To see when the next Utah Open Source Conference is you should go to the site and register so that when the date is announced, you will be informed.

Are you using BSD or Linux and you don't even know it?

Hello everyone,

I have had two Open Source experiences with average non-geeks that I would like to share.

Experience 1 – The in-laws are using Linux
I spent Easter at my in-laws and while I was their I of course took some time to “fix” their computers. Doing some maintenance to their computers is a regular task for me. However, they had recent purchased a new netbook and it was the only computer that they didn’t need me to work on.

“You got a new Netbook?”, I asked in surprise. Not that they consult me before every purchase but I usually hear about it. “Can I see it?” I asked.

My father-in-law, a retired seminary teacher who does real estate on the side, went and got the new little Netbook.

I booted it up and while the average person couldn’t tell it was running Linux, I immediately recognized the KDE interface despite the fact that it was tweaked to look as much like windows as possible.

I pressed “Ctrl + Alt + Backspace and sure enough Xorg restarted.

The Netbook is a pretty cool system. It is featured more like a smart phone than a computer, in that it has a tabbed window and you have a limited amount of icons on each tab, including needed items such as a browser, a documentation suite (Google Docs), etc…

My son’s grandparents are using Linux and they don’t even know it. While my curiosity told me to figure out how to enable the root account and start hacking around, I pushed aside the temptation because it was pleasure enough to know that my predictions are coming true.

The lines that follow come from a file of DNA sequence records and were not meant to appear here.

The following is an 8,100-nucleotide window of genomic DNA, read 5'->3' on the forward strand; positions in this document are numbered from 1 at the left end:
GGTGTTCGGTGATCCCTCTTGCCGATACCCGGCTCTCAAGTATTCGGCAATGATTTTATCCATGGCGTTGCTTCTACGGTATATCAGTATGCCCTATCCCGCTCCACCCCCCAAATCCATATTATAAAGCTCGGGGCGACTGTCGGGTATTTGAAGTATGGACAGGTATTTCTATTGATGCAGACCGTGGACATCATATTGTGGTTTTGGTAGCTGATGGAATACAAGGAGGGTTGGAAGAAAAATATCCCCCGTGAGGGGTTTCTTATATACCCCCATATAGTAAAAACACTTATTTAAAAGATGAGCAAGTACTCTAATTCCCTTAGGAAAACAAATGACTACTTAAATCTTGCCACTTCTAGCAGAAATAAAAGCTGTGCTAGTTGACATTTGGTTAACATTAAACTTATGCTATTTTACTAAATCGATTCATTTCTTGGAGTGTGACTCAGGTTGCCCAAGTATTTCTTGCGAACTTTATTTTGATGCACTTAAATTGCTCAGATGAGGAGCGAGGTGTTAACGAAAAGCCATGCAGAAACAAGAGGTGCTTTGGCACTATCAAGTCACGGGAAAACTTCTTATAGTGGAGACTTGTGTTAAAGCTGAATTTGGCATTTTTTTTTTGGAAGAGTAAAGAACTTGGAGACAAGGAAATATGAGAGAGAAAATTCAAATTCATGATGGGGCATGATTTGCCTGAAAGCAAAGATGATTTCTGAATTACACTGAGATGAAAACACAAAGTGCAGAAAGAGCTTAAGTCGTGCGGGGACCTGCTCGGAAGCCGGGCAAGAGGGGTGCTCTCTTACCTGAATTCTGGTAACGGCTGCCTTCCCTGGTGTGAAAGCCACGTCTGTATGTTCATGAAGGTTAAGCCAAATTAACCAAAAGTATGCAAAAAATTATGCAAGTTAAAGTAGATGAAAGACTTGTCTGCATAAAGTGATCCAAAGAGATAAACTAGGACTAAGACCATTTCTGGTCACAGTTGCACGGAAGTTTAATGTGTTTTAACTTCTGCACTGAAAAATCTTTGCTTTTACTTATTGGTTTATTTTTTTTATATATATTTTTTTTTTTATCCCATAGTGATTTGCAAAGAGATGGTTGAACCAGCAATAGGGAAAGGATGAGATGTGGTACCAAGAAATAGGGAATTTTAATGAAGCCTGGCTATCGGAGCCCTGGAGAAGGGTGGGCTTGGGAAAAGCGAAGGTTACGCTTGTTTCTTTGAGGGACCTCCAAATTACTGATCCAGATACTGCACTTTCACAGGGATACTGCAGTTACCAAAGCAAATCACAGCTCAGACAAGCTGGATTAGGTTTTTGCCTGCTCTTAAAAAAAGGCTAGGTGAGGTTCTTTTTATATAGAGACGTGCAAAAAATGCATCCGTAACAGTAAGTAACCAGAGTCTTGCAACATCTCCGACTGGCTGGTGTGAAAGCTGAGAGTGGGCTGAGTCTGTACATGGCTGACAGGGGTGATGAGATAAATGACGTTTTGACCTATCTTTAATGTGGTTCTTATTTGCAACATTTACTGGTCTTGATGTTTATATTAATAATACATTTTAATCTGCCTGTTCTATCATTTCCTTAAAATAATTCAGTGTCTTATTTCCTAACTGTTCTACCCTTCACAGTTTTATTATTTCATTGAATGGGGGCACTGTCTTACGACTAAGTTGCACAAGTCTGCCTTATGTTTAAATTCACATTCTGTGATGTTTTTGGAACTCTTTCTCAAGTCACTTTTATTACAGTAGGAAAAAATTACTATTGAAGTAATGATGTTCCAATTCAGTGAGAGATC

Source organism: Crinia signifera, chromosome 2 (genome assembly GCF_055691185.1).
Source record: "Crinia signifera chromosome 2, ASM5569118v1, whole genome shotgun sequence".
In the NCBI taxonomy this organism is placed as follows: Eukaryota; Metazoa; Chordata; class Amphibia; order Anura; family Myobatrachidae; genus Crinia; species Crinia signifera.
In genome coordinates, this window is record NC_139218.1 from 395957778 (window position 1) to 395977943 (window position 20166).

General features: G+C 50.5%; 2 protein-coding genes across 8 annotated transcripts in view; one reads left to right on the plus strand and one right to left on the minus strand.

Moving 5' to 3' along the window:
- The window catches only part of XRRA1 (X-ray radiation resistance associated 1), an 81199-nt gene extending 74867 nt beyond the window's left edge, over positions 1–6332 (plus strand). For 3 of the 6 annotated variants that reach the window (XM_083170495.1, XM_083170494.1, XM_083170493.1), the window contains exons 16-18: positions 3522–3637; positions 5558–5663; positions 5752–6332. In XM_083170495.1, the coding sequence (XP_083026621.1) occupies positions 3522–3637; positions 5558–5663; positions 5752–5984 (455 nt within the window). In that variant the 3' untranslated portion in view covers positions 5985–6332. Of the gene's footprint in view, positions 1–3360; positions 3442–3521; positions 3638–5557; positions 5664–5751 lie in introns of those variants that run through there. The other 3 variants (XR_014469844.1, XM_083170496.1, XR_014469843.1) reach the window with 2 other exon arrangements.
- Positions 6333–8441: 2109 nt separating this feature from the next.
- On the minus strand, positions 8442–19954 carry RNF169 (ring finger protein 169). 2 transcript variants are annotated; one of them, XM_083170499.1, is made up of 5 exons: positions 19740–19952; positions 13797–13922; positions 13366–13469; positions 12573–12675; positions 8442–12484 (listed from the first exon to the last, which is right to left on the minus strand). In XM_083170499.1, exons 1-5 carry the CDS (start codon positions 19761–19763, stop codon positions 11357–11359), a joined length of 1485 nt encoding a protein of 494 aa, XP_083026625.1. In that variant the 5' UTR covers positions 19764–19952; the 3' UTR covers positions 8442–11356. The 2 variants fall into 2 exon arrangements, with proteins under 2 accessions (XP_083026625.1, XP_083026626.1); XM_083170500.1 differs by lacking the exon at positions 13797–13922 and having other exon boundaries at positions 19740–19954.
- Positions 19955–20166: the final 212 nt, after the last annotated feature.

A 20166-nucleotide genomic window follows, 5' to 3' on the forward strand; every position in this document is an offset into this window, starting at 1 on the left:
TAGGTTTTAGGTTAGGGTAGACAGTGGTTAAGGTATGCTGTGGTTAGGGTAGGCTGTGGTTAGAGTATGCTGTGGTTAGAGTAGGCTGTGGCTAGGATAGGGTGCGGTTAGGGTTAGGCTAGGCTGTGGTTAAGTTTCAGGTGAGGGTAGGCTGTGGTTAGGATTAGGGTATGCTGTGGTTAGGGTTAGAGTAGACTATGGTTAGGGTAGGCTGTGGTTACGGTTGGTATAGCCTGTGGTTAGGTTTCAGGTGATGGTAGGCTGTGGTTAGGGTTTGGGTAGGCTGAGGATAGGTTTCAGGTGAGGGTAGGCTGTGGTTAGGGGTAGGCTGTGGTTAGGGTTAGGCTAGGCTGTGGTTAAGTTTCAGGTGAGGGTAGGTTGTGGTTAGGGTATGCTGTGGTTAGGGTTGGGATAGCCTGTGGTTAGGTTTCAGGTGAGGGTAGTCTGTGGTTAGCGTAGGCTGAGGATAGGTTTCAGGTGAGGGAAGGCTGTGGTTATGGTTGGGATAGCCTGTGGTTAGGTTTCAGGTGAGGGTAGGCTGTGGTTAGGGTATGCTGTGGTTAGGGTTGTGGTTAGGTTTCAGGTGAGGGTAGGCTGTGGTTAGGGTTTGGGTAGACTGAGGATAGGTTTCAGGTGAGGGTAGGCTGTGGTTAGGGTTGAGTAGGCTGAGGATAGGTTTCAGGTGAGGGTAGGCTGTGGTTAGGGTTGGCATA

I said, “By 2010, Linux will be above the watermark of requirements for the majority of users, and will start taking the market by storm.” And I am telling you it has begun.

Well, you might argue that this one purchase by my grandparents doesn’t mean this is true.

Well, I would retort that it isn’t just this one incident.

  • Netbooks are very popular and selling fairly well among all walks of life, not just to my grandparents.
  • There are many Google phones that are running Android, based on the Linux kernel.
  • Slashdot has a story where Ubuntu is claiming 12 million users and Fedora claims 24 million.
  • My company, LANDesk, continues to get an increased amount of request to support Linux flavors.

Experience 2 – A friend of a friend needing to compile an open source app on OS X
My favorite Operating System is FreeBSD, which has a great desktop version PC-BSD. While these are not exactly Linux, they are open source and actually more free than Linux (see my post on licenses). The rise in the use of FreeBSD and PC-BSD is also increasing rapidly.

Windows is the most used operating system by far. Did you know that the second most used operating system is FreeBSD-based. Yes, Macintosh users, underneath the hood of your pretty graphical user interface (GUI), you have a system that is derived in a large amount from FreeBSD.

Yes, if you are running OS X, you are running a system that is, underneath the hood, very similar to FreeBSD. It has a nice ports system called MacPorts that is a very similar system to FreeBSD’s ports system.

Well, as a replacement for a Visio diagram, I used the program Dia so that some of my friends could have the ability to modify and change the diagram (which happens about once a quarter) as desired without spending way too much for Visio when they otherwise would never ever use it. Well, a friend of a friend called me and wanted to use it.